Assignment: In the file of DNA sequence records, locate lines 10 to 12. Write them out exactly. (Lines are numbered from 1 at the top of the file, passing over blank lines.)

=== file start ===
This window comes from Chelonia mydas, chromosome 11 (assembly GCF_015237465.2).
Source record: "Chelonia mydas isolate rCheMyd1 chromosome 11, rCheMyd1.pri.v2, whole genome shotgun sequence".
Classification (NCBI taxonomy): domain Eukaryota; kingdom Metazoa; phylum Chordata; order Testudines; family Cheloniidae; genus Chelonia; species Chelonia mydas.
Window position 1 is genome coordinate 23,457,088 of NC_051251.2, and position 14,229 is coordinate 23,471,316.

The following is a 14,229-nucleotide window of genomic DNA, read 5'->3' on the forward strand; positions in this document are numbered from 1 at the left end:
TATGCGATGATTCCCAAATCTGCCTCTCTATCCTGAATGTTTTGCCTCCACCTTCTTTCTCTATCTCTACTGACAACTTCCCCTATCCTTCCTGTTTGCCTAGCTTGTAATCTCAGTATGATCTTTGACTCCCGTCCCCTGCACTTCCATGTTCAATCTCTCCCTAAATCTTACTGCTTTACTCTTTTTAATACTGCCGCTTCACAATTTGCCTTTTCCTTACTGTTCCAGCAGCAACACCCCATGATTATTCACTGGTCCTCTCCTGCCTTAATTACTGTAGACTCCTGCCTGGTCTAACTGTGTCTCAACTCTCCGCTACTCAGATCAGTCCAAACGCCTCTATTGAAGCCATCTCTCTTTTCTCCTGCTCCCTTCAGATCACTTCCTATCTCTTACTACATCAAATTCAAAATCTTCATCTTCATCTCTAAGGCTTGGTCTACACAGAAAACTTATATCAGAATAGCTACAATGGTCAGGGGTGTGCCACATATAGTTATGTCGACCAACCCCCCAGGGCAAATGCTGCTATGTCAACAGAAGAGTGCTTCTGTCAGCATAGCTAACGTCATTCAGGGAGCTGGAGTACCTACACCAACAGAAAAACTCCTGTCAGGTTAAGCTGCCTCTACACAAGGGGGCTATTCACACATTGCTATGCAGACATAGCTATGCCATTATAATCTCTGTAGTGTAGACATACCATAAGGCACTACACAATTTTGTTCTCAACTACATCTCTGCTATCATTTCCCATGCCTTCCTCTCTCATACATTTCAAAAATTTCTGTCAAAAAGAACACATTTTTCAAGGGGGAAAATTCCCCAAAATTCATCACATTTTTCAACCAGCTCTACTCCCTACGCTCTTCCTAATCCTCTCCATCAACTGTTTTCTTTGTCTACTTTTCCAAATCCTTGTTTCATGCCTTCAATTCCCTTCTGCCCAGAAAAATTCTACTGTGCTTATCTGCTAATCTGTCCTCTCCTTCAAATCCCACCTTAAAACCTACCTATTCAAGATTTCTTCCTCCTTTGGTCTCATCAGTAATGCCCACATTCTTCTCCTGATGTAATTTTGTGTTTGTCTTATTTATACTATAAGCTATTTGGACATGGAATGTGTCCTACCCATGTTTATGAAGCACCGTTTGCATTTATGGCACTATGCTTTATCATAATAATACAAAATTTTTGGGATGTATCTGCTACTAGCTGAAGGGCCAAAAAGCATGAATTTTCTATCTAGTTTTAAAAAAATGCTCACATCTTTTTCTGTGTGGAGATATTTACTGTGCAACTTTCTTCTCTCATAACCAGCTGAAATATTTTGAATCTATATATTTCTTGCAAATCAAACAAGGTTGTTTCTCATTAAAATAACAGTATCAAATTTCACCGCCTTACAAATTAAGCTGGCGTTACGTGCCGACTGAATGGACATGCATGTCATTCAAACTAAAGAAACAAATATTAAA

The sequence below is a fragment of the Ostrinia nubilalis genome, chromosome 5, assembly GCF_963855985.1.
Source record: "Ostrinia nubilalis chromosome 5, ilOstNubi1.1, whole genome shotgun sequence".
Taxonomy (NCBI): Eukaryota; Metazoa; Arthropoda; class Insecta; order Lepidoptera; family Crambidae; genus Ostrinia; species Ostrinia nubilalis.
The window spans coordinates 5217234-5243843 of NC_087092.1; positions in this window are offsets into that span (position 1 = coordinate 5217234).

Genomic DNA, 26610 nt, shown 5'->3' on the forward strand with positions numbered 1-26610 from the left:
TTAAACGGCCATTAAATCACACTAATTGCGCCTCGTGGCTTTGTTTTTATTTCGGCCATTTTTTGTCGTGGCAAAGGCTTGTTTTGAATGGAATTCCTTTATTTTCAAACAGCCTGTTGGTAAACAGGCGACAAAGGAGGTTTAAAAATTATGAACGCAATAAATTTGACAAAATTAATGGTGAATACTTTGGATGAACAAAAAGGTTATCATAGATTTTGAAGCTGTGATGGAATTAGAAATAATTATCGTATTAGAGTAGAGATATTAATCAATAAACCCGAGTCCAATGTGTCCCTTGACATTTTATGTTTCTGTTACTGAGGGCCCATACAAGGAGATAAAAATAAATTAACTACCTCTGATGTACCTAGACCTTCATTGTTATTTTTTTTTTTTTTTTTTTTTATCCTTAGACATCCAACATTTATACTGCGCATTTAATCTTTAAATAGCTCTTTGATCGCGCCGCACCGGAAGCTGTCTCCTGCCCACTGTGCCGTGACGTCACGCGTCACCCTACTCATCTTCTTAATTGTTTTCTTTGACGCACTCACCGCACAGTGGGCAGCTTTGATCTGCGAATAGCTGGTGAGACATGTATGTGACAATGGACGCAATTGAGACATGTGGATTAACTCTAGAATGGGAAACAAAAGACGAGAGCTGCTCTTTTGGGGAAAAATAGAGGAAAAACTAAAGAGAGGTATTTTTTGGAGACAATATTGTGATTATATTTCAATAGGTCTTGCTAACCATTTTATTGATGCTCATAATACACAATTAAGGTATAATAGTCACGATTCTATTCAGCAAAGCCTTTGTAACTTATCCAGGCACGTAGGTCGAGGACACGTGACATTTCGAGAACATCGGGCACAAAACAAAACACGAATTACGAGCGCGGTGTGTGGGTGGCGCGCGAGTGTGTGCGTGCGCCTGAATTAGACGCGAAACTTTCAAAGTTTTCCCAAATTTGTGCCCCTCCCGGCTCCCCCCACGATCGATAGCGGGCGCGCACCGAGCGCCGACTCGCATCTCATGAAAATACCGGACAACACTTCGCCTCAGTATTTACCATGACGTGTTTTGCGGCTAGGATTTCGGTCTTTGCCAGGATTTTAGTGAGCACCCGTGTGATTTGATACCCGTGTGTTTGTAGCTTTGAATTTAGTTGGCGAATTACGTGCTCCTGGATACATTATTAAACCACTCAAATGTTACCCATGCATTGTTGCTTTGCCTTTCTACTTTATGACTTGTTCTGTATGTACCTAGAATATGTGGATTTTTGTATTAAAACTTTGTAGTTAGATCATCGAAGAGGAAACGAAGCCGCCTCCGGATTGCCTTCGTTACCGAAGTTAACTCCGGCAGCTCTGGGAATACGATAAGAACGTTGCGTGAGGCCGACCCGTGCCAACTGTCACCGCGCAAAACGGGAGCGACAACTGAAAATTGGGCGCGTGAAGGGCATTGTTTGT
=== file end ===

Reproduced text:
The window spans coordinates 5217234-5243843 of NC_087092.1; positions in this window are offsets into that span (position 1 = coordinate 5217234).

Genomic DNA, 26610 nt, shown 5'->3' on the forward strand with positions numbered 1-26610 from the left:
TTAAACGGCCATTAAATCACACTAATTGCGCCTCGTGGCTTTGTTTTTATTTCGGCCATTTTTTGTCGTGGCAAAGGCTTGTTTTGAATGGAATTCCTTTATTTTCAAACAGCCTGTTGGTAAACAGGCGACAAAGGAGGTTTAAAAATTATGAACGCAATAAATTTGACAAAATTAATGGTGAATACTTTGGATGAACAAAAAGGTTATCATAGATTTTGAAGCTGTGATGGAATTAGAAATAATTATCGTATTAGAGTAGAGATATTAATCAATAAACCCGAGTCCAATGTGTCCCTTGACATTTTATGTTTCTGTTACTGAGGGCCCATACAAGGAGATAAAAATAAATTAACTACCTCTGATGTACCTAGACCTTCATTGTTATTTTTTTTTTTTTTTTTTTTTATCCTTAGACATCCAACATTTATACTGCGCATTTAATCTTTAAATAGCTCTTTGATCGCGCCGCACCGGAAGCTGTCTCCTGCCCACTGTGCCGTGACGTCACGCGTCACCCTACTCATCTTCTTAATTGTTTTCTTTGACGCACTCACCGCACAGTGGGCAGCTTTGATCTGCGAATAGCTGGTGAGACATGTATGTGACAATGGACGCAATTGAGACATGTGGATTAACTCTAGAATGGGAAACAAAAGACGAGAGCTGCTCTTTTGGGGAAAAATAGAGGAAAAACTAAAGAGAGGTATTTTTTGGAGACAATATTGTGATTATATTTCAATAGGTCTTGCTAACCATTTTATTGATGCTCATAATACACAATTAAGGTATAATAGTCACGATTCTATTCAGCAAAGCCTTTGTAACTTATCCAGGCACGTAGGTCGAGGACACGTGACATTTCGAGAACATCGGGCACAAAACAAAACACGAATTACGAGCGCGGTGTGTGGGTGGCGCGCGAGTGTGTGCGTGCGCCTGAATTAGACGCGAAACTTTCAAAGTTTTCCCAAATTTGTGCCCCTCCCGGCTCCCCCCACGATCGATAGCGGGCGCGCACCGAGCGCCGACTCGCATCTCATGAAAATACCGGACAACACTTCGCCTCAGTATTTACCATGACGTGTTTTGCGGCTAGGATTTCGGTCTTTGCCAGGATTTTAGTGAGCACCCGTGTGATTTGATACCCGTGTGTTTGTAGCTTTGAATTTAGTTGGCGAATTACGTGCTCCTGGATACATTATTAAACCACTCAAATGTTACCCATGCATTGTTGCTTTGCCTTTCTACTTTATGACTTGTTCTGTATGTACCTAGAATATGTGGATTTTTGTATTAAAACTTTGTAGTTAGATCATCGAAGAGGAAACGAAGCCGCCTCCGGATTGCCTTCGTTACCGAAGTTAACTCCGGCAGCTCTGGGAATACGATAAGAACGTTGCGTGAGGCCGACCCGTGCCAACTGTCACCGCGCAAAACGGGAGCGACAACTGAAAATTGGGCGCGTGAAGGGCATTGTTTGT